High Fidelity Lighting of Knossos

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The Eurographics Association
Five kilometres from Heraklion, Crete is the Minoan Palace of Knossos. First discovered in 1878 by Minos Kalokairinos, the site today is most commonly associated with Sir Arthur Evans who bought the space in 1898 when Turkish occupation ceased in Crete. Evans excavated the site between 1900 and 1931, publishing a six volumes set 'The Palace of Minos at Knossos'. During his study, Evans carried out a number of 'reconstructions' at the site which have been the subject of much controversy over the years. Recent developments in computer graphics enable archaeological sites to be reconstructed on a computer without any alteration of the site itself. However, if such computer reconstructions are to be meaningful tools to enable archaeologists to explore hypothesis about a site, then these reconstructions have to be high fidelity representations incorporating all known evidence including, for visualisation of the site, knowledge of the lighting that was present when the site was being used. This paper describes a high fidelity reconstruction of part of the Knossos palace including accurate modelling of flame that may have been used to light the environment in the past.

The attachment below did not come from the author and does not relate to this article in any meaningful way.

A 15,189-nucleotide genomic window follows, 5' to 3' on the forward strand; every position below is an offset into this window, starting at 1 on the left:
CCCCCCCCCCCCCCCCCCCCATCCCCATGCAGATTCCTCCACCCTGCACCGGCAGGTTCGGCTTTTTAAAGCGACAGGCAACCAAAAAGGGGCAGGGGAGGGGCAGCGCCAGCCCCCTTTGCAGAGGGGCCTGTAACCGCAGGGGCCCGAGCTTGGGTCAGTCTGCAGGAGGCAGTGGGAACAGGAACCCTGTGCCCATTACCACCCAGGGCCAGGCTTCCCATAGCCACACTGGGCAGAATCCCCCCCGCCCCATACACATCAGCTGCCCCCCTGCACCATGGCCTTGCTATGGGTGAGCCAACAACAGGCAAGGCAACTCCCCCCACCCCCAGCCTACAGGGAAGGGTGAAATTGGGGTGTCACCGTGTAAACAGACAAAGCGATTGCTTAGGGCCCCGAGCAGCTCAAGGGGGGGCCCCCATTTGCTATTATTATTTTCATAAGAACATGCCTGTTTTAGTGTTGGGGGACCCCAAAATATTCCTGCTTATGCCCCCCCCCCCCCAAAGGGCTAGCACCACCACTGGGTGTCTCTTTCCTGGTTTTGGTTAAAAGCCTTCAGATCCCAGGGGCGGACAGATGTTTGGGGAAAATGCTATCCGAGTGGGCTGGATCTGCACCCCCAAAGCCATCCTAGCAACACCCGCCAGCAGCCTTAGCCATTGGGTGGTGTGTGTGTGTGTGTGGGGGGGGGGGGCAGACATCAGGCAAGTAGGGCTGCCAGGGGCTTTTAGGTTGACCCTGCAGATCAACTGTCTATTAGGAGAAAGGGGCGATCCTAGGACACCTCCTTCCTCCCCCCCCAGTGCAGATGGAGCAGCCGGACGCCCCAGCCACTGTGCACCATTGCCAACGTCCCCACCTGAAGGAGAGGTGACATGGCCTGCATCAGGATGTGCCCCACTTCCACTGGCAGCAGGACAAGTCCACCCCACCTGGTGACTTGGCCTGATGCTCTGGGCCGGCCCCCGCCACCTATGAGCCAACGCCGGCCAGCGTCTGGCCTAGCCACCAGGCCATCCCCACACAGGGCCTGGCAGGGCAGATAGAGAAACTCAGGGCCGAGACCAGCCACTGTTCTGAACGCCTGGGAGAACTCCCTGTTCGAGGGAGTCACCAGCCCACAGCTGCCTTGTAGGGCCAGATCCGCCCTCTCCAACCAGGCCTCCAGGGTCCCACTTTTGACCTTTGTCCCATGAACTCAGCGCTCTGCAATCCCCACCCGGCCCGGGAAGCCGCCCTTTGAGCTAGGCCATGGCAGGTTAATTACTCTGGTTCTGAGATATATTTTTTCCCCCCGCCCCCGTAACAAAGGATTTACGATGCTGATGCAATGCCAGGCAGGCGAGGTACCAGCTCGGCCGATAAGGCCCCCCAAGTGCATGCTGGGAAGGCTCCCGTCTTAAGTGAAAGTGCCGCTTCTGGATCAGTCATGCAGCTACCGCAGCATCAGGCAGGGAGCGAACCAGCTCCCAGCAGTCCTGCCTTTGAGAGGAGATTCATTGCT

, booktitle = {
The 4th International Symposium on Virtual Reality, Archaeology and Intelligent Cultural Heritage
}, editor = {
David Arnold and Alan Chalmers and Franco Niccolucci
}, title = {{
High Fidelity Lighting of Knossos
}}, author = {
Roussos, Ioannis
Chalmers, Alan
}, year = {
}, publisher = {
The Eurographics Association
}, ISSN = {
}, ISBN = {
}, DOI = {
} }